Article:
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Coronavirus stock Stocks could stage ‘modest’ correction over next 2 weeks if economic data sours, JPMorgan says


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Coronavirus stock Stocks could stage ‘modest’ correction over next 2 weeks if economic data sours, JPMorgan says

John Moore/Getty Images The stock market could stage a “modest correction” if economic data falls below expectations and Congress lags in passing stimulus measures, JPMorgan strategists led by John Normand said Friday. The resurgence in coronavirus cases has already weighed on recent spending data and sentiment gauges. With the July jobs report and retail sales…

Coronavirus stock Stocks could stage ‘modest’ correction over next 2 weeks if economic data sours, JPMorgan says

Coronavirus stock

coronavirus stock worried traderJohn Moore/Getty Images

  • The stock market could stage a “modest correction” if economic data falls below expectations and Congress lags in passing stimulus measures, JPMorgan strategists led by John Normand said Friday.
  • The resurgence in coronavirus cases has already weighed on recent spending data and sentiment gauges. With the July jobs report and retail sales data on the horizon, the market faces several risks to the downside.
  • “Some misgivings are justified,” the bank said, but investors shouldn’t shift to defensive strategies just yet.
  • Though the market could decline, a correction of 10% or more is unlikely, judging by below-average stock-market positioning, the team added.
  • Visit Business Insider’s homepage for more stories.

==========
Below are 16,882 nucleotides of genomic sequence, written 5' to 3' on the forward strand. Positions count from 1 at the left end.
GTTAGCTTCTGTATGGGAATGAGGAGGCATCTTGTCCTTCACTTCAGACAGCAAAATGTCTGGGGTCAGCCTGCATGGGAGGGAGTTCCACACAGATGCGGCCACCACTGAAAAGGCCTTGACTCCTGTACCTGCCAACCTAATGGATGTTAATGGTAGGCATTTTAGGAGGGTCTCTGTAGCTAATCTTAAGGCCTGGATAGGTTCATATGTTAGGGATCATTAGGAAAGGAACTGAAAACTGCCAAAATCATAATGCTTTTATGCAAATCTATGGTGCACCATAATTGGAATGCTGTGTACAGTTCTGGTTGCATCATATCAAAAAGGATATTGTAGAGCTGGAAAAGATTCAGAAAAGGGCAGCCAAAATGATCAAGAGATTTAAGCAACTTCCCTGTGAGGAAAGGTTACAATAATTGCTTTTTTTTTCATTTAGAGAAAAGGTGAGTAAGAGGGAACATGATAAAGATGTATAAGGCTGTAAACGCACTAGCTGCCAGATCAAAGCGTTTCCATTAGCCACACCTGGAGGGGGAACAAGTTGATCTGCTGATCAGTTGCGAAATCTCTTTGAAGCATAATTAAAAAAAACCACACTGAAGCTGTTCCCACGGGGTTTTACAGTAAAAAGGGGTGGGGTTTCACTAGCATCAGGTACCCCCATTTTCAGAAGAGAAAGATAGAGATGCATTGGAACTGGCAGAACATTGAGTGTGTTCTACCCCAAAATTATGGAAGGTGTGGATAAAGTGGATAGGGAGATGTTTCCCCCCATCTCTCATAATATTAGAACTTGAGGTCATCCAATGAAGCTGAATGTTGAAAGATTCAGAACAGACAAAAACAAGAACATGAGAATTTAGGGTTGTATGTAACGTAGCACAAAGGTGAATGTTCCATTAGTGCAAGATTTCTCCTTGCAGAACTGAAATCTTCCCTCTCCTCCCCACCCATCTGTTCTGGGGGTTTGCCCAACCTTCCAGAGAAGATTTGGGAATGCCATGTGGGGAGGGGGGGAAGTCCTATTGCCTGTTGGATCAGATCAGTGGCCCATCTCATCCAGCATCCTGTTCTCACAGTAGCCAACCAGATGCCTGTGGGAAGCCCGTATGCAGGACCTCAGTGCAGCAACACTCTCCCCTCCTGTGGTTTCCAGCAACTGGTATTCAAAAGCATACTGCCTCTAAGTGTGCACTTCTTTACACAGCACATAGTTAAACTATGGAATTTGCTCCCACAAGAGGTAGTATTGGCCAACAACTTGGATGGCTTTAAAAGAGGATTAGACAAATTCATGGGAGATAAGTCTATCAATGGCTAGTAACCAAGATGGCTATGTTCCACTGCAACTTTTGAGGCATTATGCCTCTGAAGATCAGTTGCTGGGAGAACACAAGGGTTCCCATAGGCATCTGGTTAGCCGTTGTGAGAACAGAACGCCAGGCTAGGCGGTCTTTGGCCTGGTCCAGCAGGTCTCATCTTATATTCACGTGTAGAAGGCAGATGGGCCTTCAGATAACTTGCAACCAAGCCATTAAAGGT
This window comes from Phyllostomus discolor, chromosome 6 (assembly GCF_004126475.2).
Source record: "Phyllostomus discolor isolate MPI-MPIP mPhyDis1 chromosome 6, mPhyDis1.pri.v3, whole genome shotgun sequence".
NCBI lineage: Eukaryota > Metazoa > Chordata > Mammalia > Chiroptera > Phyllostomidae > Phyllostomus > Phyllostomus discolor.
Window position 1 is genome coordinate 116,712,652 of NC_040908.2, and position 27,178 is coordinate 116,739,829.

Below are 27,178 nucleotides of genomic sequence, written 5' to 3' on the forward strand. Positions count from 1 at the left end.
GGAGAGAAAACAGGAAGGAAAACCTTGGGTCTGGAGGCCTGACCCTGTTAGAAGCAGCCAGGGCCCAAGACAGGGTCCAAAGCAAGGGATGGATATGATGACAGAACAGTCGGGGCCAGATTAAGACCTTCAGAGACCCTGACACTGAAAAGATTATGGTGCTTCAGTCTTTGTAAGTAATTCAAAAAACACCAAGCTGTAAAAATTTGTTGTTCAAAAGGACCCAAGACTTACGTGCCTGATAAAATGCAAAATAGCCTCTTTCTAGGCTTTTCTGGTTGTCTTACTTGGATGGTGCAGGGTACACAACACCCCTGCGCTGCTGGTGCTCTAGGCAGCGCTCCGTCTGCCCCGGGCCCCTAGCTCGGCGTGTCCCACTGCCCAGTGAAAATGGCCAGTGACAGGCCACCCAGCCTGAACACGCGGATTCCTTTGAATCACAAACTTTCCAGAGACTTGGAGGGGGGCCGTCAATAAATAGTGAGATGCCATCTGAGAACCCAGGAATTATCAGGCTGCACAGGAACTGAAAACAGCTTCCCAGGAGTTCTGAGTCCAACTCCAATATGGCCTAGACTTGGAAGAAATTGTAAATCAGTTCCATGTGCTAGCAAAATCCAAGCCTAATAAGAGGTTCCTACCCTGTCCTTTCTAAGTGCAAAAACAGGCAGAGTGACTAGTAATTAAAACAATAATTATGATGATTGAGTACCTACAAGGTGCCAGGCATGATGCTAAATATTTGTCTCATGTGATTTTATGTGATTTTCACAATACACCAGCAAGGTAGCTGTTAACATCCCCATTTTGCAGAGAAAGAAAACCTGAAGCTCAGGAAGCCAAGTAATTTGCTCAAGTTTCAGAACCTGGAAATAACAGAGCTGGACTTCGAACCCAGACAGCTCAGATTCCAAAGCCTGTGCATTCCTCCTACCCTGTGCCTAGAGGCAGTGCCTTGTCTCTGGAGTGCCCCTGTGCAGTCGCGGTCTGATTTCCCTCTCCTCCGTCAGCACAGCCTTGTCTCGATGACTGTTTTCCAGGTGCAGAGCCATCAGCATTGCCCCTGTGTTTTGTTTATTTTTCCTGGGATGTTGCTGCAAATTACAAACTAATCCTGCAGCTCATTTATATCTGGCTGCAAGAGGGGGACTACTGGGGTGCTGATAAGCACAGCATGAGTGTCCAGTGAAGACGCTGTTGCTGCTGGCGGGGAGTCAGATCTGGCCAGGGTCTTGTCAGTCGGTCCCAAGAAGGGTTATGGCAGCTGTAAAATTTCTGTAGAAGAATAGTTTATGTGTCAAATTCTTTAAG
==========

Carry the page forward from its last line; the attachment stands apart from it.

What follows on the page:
The stock market faces several near-term risks before fresh stimulus can boost the economy, JPMorgan said in a Friday note.

Democrats and Republicans are locked in negotiations over another round of fiscal relief. A key facet of Congress’ previous stimulus package, a $600-per-week expansion to unemployment insurance, expired on Friday, leaving millions of jobless Americans without critical aid. Surges in coronavirus cases through the summer have already dragged on some economic gauges, and upcoming releases could show similar worsening.

Stock investors shouldn’t back away from their bets, but they should prepare for some turbulence as relief measures dry up, strategists led by John Normand wrote.

“Some misgivings are justified given a macro backdrop that is becoming muddied, but not muddied enough to justify bearish targets or a defensive investment strategy,” they said.

Read more: Wells Fargo lays out a plausible scenario where the Fed becomes insolvent — and breaks down the catastrophic effect that would have on the bank’s ability to handle future crises

Before Congress could pass a stimulus package and before any relief funds reach hurting Americans, markets face releases on retail sales, July hiring, and jobless claims. Any of these reports could miss expectations and prompt a “modest correction,” JPMorgan said.

Weekly jobless claims unexpectedly ticked higher in late July, suggesting improvements in the unemployment rate could slow through the summer. The bank’s credit-card-spending gauge also slowed its uptrend as new outbreaks cropped up throughout the US.

Still, the team of strategists sees a correction exceeding a 10% drop as “tough to generate.” Positioning in equities remains below average for most hedge funds, they added, suggesting plenty of dollars could rush to the market if indexes slide.

Read more: These 16 global stocks have at least 20% upside in the next year — and they’ll continue to thrive as COVID-19 accelerates a crucial technological shift, UBS says

JPMorgan expects the next spending bill to include at least $1 trillion in economic relief. Lawmakers are likely to pass one of three kinds of bills, the team wrote; one allowing aid programs to expire “would prove highly disruptive for markets” if businesses haven’t rebounded from the pandemic. A gradual unwinding of the programs as demand recovers would be neutral for markets, JPMorgan added.

Another option would include the extension of fiscal stimulus until well after the economy stabilizes and begins recovering. Such a measure “has become more appealing conceptually,” the team wrote, but is far from becoming a reality as parties spar in bill negotiations.

Now read more markets coverage from Markets Insider and Business Insider:

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